Scientists debunk idea that rise in allergic diseases is due to homes becoming “too clean”BMJ 2012; 345 doi: http://dx.doi.org/10.1136/bmj.e6673 (Published 03 October 2012) Cite this as: BMJ 2012;345:e6673
UK researchers say that they have dismantled the “myth” that allergic diseases have risen to epidemic levels because people now live in sterile homes and have become “too clean.”
A report published today by the International Scientific Forum on Home Hygiene rejects the so called hygiene hypothesis, which first suggested more than 20 years ago that reduced exposure to infection in early childhood as a result of improved cleanliness might explain the rise of some allergies.1
Not only is the theory unsupported by evidence, says the report, it is “confusing and potentially dangerous” because it could put people off washing and cleaning to remove possible pathogens when the threat of infectious disease is rising.
Graham Rook, a coauthor of the study and a professor at University College London’s Centre for Clinical Microbiology, said, “The rise in allergies and inflammatory diseases seems at least partly due to gradually losing contact with the range of microbes our immune systems evolved with, way back in the Stone Age.”
The report says, “Rather than being too clean, it seems we may be losing contact with the right kind of dirt.” It insists that hygiene remains essential but that hygiene practices can be better targeted to sustain exposure to “necessary” environmental microbes within and outside the home.
Sally Bloomfield, who chairs the forum, a global, professional, not for profit, non-governmental organisation, and who co-wrote the report, said, “The idea that children who have fewer infections because of more hygienic homes are then more likely to develop asthma and other allergies does not hold up.”
The review of evidence accumulated over more than 20 years was due to be presented this week at the Infection 2012 conference of the UK and Ireland’s Infection Prevention Society in Liverpool.
It says that the hygiene hypothesis took hold in the media because of its simplicity and the way it reflected a “general disquiet” about developed societies becoming “cleaner than is good for us.”
The researchers say that the hygiene concept has now been extended to explain the increase in other chronic inflammatory diseases, including autoimmune diseases such as type 1 diabetes and multiple sclerosis; inflammatory bowel diseases; and some cancers.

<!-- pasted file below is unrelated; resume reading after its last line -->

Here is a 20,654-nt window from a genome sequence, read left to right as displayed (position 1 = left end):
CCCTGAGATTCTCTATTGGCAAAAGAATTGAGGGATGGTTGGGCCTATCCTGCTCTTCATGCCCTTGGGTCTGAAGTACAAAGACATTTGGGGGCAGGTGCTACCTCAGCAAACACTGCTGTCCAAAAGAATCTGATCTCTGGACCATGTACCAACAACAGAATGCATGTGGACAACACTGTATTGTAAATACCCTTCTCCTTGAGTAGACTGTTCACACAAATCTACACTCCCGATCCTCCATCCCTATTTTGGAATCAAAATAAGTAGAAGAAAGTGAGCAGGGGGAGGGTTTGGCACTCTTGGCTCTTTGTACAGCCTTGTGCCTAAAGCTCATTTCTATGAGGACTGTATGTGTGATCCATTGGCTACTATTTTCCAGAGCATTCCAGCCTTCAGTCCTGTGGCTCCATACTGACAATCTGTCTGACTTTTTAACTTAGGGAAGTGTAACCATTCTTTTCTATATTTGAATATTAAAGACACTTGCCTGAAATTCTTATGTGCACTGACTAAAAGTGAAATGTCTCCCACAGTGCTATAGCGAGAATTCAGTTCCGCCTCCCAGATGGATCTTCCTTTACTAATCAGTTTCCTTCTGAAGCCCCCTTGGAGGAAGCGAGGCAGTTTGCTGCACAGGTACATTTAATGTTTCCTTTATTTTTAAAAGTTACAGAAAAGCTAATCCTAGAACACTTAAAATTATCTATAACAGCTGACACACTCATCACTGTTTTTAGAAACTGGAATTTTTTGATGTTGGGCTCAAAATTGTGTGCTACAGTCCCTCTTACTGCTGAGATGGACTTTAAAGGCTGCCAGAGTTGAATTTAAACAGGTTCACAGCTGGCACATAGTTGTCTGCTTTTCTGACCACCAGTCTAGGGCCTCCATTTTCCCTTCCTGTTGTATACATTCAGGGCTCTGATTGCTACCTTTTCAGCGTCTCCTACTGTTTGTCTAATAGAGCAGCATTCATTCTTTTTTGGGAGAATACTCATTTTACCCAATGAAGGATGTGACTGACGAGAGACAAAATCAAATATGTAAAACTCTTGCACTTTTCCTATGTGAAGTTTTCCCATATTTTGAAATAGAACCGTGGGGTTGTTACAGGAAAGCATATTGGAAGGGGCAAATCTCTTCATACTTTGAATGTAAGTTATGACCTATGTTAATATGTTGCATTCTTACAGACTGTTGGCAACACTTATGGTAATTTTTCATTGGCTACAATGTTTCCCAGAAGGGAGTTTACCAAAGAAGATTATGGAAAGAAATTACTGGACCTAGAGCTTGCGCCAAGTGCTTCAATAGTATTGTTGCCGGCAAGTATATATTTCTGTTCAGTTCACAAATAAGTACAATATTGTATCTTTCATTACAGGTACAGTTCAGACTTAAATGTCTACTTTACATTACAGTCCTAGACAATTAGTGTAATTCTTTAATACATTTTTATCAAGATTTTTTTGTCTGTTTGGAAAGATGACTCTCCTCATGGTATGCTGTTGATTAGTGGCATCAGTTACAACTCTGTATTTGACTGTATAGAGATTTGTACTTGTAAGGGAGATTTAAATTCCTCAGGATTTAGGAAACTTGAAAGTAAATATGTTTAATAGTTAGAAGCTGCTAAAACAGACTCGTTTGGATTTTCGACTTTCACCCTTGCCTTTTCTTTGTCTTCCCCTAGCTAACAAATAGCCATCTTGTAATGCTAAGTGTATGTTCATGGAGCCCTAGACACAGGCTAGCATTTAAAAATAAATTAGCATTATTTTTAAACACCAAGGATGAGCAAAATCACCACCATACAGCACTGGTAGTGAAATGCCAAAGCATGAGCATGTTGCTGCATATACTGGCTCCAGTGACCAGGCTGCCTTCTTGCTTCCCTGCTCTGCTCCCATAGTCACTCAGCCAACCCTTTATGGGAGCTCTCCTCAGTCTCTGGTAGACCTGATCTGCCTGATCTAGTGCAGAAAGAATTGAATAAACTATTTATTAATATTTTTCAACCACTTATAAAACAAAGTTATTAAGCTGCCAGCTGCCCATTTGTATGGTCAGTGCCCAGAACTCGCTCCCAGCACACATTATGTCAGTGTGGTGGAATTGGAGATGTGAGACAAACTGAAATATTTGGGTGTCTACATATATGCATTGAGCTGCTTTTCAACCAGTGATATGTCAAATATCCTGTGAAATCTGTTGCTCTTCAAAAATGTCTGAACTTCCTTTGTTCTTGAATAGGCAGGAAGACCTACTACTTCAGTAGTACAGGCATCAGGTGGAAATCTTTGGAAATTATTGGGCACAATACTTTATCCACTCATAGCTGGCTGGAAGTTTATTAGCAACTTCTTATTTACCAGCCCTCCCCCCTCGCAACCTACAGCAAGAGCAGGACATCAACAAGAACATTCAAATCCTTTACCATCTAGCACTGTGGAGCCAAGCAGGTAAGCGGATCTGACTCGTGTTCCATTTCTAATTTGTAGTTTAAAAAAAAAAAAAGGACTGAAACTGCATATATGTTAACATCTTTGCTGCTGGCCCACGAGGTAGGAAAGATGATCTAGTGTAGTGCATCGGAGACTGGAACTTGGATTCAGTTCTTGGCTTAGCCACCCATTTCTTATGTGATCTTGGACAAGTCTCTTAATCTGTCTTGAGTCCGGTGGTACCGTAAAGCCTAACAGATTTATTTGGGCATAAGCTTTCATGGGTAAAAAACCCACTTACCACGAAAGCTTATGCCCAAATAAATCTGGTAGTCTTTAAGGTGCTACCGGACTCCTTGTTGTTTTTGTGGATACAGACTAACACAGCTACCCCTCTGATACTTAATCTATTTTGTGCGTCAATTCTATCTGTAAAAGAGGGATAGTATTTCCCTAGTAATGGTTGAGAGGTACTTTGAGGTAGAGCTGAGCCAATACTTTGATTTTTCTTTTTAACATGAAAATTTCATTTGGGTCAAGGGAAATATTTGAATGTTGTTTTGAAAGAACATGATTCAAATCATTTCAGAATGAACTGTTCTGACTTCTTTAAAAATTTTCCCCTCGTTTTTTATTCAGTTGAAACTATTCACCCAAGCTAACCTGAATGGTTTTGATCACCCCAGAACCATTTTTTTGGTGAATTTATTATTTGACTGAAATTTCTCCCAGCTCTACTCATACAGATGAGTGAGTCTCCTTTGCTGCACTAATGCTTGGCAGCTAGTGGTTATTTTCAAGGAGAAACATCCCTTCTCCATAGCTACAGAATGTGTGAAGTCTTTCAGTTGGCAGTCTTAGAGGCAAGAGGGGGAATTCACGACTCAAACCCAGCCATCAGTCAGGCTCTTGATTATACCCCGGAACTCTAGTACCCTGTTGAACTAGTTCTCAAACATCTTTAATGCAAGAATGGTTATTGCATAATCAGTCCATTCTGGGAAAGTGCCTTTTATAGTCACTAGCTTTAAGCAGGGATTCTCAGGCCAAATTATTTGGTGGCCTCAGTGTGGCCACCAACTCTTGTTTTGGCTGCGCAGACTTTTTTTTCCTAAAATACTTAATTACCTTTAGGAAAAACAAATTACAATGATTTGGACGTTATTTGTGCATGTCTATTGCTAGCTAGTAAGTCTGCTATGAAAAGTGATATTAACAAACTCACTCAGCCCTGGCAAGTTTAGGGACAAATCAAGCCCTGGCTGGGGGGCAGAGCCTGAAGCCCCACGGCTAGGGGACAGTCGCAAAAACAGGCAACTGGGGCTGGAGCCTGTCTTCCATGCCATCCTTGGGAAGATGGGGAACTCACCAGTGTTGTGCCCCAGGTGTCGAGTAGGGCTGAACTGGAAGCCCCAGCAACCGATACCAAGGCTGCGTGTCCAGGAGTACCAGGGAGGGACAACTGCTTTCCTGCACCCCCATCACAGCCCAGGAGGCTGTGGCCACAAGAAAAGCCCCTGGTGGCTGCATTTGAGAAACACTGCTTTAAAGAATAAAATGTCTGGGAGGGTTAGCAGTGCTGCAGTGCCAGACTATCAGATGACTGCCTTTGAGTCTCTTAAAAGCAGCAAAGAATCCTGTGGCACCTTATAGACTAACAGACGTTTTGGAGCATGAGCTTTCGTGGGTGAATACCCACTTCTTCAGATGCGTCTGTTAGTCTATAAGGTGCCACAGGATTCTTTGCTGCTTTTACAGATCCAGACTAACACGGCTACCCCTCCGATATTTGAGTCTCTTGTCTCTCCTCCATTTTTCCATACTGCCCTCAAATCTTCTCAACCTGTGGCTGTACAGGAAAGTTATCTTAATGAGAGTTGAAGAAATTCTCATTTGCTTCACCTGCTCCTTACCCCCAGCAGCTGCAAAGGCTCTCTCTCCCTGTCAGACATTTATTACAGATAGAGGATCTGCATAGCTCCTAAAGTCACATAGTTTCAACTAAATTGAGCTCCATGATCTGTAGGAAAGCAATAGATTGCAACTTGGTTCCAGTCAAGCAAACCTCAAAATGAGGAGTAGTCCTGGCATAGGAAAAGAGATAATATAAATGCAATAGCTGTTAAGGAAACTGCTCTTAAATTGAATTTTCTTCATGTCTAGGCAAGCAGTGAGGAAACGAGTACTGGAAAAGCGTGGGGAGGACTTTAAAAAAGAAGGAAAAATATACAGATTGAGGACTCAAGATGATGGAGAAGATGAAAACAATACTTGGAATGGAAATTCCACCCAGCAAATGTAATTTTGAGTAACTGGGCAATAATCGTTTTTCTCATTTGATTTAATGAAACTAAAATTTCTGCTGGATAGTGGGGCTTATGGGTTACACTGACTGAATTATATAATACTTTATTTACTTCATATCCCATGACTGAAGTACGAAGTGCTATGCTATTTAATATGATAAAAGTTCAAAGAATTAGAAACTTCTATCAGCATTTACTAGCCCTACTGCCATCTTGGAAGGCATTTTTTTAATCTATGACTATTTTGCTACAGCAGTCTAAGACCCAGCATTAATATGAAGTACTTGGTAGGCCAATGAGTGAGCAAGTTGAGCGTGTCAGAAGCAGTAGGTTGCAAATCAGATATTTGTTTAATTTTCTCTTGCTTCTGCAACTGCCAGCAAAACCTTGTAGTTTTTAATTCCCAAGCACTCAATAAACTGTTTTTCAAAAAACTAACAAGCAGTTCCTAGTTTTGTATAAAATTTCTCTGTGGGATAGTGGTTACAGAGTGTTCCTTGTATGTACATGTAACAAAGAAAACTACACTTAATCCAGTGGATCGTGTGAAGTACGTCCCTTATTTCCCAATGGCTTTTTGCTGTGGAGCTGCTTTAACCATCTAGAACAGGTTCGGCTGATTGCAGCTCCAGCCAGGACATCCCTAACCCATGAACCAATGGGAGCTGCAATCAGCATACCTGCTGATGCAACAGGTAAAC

The report notes that several factors could play a role in the rise in allergies and other chronic inflammatory diseases, including many aspects of modern civilisation and some that cannot safely be changed.
It suggests that an underlying problem is impaired regulation of people’s immune systems, resulting from diminished exposure to organisms that in our species’ evolutionary past played a role in immunoregulation.
These organisms, which have been dubbed microbial “old friends,” include the “environmental, human and animal commensal organisms” with which people “co-evolved.”
Rosalind Stanwell-Smith, a report coauthor and honorary senior lecturer at the London School of Hygiene and Tropical Medicine, said that since the 1800s, when allergies began to be more noticed, the mix of microbes “we’ve lived with, eaten, drunk, and breathed has been steadily changing.”
In part this has come about through measures to combat infectious diseases, such as the introduction of clean drinking water, safe food, and sanitation and sewers. These measures, and the overuse of antibiotics, may have inadvertently altered exposure to the microbial friends that inhabit the same environments, Stanwell-Smith said.
Modern homes have a different and less diverse mix of microbes than rural homes of the past, but this is not to do with people’s cleaning habits, says the report.
The report says that although deficiencies in microbial exposure could be important in the rise in allergies and chronic inflammatory diseases—driven also by genetic predisposition and modern lifestyle factors such as different diets, stress, inactivity, and pollution—it is not yet clear how the trend can be reversed.
Rook said, “There are lots of ideas being explored, but relaxing hygiene regimes won’t reunite us with our old friends—just expose us to new enemies like E coli 0104.”
Stanwell-Smith said, “Allergies and chronic inflammatory diseases are serious health issues, and it’s time we recognised that simplistically talking about home and personal cleanliness as the cause of the problem is ill advised, because it’s diverting attention from finding workable solutions and the true, probably much more complex, causes.”
Cite this as: BMJ 2012;345:e6673